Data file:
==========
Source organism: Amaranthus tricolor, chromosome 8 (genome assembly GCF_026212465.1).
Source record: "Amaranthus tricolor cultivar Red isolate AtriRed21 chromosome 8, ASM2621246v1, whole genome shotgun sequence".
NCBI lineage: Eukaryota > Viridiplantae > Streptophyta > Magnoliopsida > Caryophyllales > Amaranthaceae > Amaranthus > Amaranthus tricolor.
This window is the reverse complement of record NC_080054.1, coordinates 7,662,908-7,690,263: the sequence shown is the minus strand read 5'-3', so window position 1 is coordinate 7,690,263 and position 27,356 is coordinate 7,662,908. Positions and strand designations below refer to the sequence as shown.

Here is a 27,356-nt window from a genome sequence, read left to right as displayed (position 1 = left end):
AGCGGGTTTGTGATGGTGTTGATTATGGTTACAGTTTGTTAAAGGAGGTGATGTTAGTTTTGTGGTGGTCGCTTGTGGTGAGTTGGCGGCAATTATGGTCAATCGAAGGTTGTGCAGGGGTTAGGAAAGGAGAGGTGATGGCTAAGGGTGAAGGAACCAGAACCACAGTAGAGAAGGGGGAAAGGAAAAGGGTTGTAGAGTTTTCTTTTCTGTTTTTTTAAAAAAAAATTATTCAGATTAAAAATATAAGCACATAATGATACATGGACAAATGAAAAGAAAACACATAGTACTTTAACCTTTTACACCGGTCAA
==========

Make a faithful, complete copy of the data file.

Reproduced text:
Source organism: Amaranthus tricolor, chromosome 8 (genome assembly GCF_026212465.1).
Source record: "Amaranthus tricolor cultivar Red isolate AtriRed21 chromosome 8, ASM2621246v1, whole genome shotgun sequence".
NCBI lineage: Eukaryota > Viridiplantae > Streptophyta > Magnoliopsida > Caryophyllales > Amaranthaceae > Amaranthus > Amaranthus tricolor.
This window is the reverse complement of record NC_080054.1, coordinates 7,662,908-7,690,263: the sequence shown is the minus strand read 5'-3', so window position 1 is coordinate 7,690,263 and position 27,356 is coordinate 7,662,908. Positions and strand designations below refer to the sequence as shown.

Here is a 27,356-nt window from a genome sequence, read left to right as displayed (position 1 = left end):
AGCGGGTTTGTGATGGTGTTGATTATGGTTACAGTTTGTTAAAGGAGGTGATGTTAGTTTTGTGGTGGTCGCTTGTGGTGAGTTGGCGGCAATTATGGTCAATCGAAGGTTGTGCAGGGGTTAGGAAAGGAGAGGTGATGGCTAAGGGTGAAGGAACCAGAACCACAGTAGAGAAGGGGGAAAGGAAAAGGGTTGTAGAGTTTTCTTTTCTGTTTTTTTAAAAAAAAATTATTCAGATTAAAAATATAAGCACATAATGATACATGGACAAATGAAAAGAAAACACATAGTACTTTAACCTTTTACACCGGTCAA